We are proud to be backing the government’s #YouAreNotAlone campaign to support victims of domestic abuse during the coronavirus crisis.
Whilst it is essential that the vast majority of people stay home to protect the NHS and save lives, we recognise that lockdown restrictions are increasing the danger to those who are victims of domestic abuse.
We have provided information on our website that raises awareness of the advice and support available and most importantly, to reinforce the message that those suffering from abuse are not on their own.
Sue Lewis, Head of Supported Housing at Together Housing Group, said: “Domestic abuse is unacceptable in any situation, no matter what stresses people are under. There is never any excuse for domestic abuse.
“We are backing #YouAreNotAlone to show solidarity and support for victims of abuse and to help to reach out to those who are at risk, including promoting the Government’s message that they can still leave home to get the support that they need.”
Domestic abuse takes many forms, from physical and sexual to emotional and psychological, to other forms of coercive control, and it’s not always obvious to the outsider. Our information explains this and helps people recognise the signs.
Sue said: “Abuse often happens behind closed doors and is even worse during this time when people are having to stay at home. However, as a community-based organisation, we can look out for those who need help, alongside friends, family and the wider community. Helping victims of this horrendous crime is everyone’s business and we recognise that we have an important part to play in that too.”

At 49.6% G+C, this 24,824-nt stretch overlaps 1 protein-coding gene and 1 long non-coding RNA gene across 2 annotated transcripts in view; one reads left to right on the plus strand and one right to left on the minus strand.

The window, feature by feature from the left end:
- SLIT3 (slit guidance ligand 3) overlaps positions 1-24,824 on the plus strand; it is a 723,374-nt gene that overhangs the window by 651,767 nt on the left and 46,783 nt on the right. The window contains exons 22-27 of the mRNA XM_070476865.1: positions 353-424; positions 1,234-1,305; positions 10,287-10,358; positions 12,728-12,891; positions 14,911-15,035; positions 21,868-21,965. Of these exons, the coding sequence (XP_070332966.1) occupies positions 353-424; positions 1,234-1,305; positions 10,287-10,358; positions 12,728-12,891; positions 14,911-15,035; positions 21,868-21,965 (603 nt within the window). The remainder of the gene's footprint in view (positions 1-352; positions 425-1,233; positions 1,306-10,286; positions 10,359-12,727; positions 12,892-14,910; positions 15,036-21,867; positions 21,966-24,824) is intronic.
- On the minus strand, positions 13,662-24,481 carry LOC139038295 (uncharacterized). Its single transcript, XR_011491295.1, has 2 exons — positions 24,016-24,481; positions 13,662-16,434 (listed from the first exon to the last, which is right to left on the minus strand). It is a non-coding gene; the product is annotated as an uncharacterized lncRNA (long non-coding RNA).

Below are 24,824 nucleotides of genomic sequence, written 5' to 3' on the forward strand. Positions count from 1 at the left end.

At home shouldn’t mean at risk. If you or someone you know is suffering from abuse, isolation rules do not apply. Police response and support services are available. If you or someone else is in immediate danger, please call 999 and ask for the police. Silent calls will work if you are not safe to speak – use the Silent Solution system and call 999 and then press 55.
She added: “Of course, safeguarding isn’t limited to domestic abuse. While high-stress home environments can increase the risk of abuse from a partner or family member, it’s not just those close to us that can prey on the vulnerable.
“Children may spend more time online, making them targets for online bullying, sexual grooming and exploitation. Others are taking advantage of vulnerable people through things like fraud and scams. Our toolkit offers advice to stay safe online and tips to avoid falling victim to fraud.”
For more information visit www.togetherhousing.co.uk/safeguarding-toolkit